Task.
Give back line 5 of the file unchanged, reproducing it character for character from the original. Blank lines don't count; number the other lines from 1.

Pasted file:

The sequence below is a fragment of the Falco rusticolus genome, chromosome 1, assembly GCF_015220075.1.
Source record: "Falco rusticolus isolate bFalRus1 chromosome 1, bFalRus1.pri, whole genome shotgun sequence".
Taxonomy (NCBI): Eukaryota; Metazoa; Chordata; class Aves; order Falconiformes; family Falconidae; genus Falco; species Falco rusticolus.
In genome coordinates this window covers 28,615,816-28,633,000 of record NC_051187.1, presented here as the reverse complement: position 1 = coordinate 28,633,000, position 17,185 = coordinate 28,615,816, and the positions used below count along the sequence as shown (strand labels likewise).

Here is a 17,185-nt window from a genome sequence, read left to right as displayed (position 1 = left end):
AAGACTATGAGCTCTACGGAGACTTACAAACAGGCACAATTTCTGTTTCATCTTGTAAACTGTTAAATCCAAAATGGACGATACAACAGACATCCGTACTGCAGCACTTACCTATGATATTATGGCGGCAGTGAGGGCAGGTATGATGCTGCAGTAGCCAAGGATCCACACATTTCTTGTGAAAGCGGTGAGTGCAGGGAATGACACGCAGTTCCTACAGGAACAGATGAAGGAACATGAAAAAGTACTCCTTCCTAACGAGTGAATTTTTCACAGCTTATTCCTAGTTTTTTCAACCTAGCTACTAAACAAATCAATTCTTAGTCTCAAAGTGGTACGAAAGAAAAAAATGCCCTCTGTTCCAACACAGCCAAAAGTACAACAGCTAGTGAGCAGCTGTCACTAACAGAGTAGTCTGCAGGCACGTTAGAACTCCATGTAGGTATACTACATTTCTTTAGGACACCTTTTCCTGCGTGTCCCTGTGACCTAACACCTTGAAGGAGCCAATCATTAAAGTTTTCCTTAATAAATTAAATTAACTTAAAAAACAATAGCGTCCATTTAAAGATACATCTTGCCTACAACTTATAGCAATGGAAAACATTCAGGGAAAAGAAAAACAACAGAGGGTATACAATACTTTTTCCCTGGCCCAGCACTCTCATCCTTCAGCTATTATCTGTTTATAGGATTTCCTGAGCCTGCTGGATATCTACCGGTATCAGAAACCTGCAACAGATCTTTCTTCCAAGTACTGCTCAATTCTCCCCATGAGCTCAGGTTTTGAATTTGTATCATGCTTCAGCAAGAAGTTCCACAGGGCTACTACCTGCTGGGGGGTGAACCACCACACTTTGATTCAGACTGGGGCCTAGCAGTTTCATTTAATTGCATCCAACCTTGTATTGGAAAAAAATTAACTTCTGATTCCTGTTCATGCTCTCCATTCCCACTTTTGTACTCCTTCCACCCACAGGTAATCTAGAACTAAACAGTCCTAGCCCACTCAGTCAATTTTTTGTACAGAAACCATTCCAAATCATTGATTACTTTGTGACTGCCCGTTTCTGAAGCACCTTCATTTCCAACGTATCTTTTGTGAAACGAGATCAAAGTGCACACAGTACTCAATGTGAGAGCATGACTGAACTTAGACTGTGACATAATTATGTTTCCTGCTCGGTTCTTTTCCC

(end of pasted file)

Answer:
Here is a 17,185-nt window from a genome sequence, read left to right as displayed (position 1 = left end):